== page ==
Although the two major communities in India traditionally have a troubled history of intermittent communal conflicts and violence so much so that this led to partition of the country at independence to secure a separate homeland for Muslims. The demolition of the disputed structure in 1992 by a frenzied mob (kar sewaks) became a major sore point and deep fissure in the relations of Hindus and Muslims in India. While common Hindus are traditionally docile and tolerant but majority of them were unable to accept the denial of their right to worship at a place which is a symbol of their eternal faith and belief in a country which has traditionally been their homeland since the inception of civilization in the sub-continent. On the other hand, Muslims felt that the demolition of Babri Masjid was a personal attack on their religion and any compromise on the issue will put them at disadvantage socially and religiously for all time to come.
Here is a chronological fact sheet of major events and conflicts from erection of masjid to Supreme Court judgment:
The verdict was generally welcomed nationwide by all sections of the society irrespective of caste, creed, region and religion. An overwhelming majority of politicians, media, intellectuals, jurists and common people hailed the decision stating that the Supreme Court has done justice to both communities and the verdict will pave way for a long lasting peace and brotherhood between two communities. While Hindus cautiously avoided any jubilation or celebration on the occasion, most Muslims too showed maturity and grace in accepting the verdict of the apex court. Of course, the government and administration remained extremely vigilant and alert to effectively deal with any attempted canard, mischief or inflammatory acts in public or on social media.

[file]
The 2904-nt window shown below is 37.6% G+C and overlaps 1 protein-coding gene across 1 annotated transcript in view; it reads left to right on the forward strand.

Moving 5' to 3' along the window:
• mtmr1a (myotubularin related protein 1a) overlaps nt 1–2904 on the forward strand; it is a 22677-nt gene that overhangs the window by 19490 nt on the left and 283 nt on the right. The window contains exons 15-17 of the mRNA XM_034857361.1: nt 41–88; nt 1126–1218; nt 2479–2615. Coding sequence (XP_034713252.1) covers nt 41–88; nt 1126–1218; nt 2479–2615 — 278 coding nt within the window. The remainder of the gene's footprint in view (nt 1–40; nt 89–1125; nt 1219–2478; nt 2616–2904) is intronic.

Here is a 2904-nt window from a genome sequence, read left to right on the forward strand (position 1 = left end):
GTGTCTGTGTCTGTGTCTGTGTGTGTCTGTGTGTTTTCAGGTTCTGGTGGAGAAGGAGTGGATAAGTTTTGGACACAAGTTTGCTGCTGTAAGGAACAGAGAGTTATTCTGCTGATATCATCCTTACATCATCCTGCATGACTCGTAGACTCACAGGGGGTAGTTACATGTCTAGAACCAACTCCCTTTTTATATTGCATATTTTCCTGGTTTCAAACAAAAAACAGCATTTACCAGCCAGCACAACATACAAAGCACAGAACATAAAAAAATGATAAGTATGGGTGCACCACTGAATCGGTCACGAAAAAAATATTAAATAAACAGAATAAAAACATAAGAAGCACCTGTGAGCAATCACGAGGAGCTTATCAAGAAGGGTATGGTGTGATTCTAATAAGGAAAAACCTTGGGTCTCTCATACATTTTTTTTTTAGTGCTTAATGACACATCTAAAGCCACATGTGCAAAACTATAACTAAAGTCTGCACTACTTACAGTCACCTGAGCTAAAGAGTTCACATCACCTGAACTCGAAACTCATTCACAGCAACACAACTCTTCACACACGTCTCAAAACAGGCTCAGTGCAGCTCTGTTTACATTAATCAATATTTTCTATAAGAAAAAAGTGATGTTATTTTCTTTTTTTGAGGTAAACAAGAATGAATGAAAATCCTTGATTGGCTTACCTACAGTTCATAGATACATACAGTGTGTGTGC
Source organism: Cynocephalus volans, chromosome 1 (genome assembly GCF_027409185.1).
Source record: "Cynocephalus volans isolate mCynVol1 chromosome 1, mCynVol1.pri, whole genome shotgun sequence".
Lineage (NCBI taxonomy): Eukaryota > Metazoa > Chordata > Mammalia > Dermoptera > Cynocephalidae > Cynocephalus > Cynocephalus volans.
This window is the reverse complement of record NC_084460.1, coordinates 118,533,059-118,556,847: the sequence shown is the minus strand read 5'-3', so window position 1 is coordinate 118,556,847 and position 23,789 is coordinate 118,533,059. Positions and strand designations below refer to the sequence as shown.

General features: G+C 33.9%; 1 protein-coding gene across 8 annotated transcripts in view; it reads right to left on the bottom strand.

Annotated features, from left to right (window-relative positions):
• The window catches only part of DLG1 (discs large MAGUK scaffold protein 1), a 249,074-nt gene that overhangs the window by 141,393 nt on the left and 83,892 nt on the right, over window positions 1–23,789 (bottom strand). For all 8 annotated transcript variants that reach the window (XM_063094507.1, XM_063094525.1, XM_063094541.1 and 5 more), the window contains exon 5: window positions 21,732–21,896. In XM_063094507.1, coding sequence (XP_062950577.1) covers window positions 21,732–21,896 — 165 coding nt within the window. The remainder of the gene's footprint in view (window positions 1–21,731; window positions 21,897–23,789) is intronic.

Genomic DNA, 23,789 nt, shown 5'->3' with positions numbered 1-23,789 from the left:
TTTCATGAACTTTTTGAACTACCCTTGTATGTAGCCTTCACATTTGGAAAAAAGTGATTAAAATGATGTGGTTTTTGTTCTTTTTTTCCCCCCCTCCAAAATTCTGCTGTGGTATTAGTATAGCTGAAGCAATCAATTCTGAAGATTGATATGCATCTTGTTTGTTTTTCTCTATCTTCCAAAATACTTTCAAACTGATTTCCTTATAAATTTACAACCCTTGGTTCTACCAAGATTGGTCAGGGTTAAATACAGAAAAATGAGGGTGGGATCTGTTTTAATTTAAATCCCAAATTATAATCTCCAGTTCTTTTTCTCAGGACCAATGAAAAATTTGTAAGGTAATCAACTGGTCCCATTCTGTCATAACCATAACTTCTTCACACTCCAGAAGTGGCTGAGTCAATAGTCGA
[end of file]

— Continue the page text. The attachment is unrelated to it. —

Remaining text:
Most of the Muslims including key individual litigants in Ayodhya case welcomed the judgment and expressed satisfaction over the long pending dispute coming to an end. Zafaryab Jilani of AIMPLB expressed dissatisfaction with the outcome but simultaneously expressed Muslims’ commitment to honouring the Supreme Court verdict. A prominent Shia Cleric Maulana Kalbe Jawad expressed satisfaction over the judgment suggesting that the dispute has ended with Muslim community accepting the verdict peacefully. Maulana Arshad Madani, head of a prominent Muslim body Jamiat Ulema-e-Hind, indicated the possibility of a review petition against the Supreme Court order. A self-proclaimed politician and leader of Indian Muslims, Asaduddin Owaisi was unhappy and bitter with the outcome of the Supreme Court verdict. Expressing his dissatisfaction with the verdict, he opined that the apex court is supreme but not infallible and that his party does not favour “the khairat” (doles or benefaction) of five acres of land proposed in the judgment for building a mosque.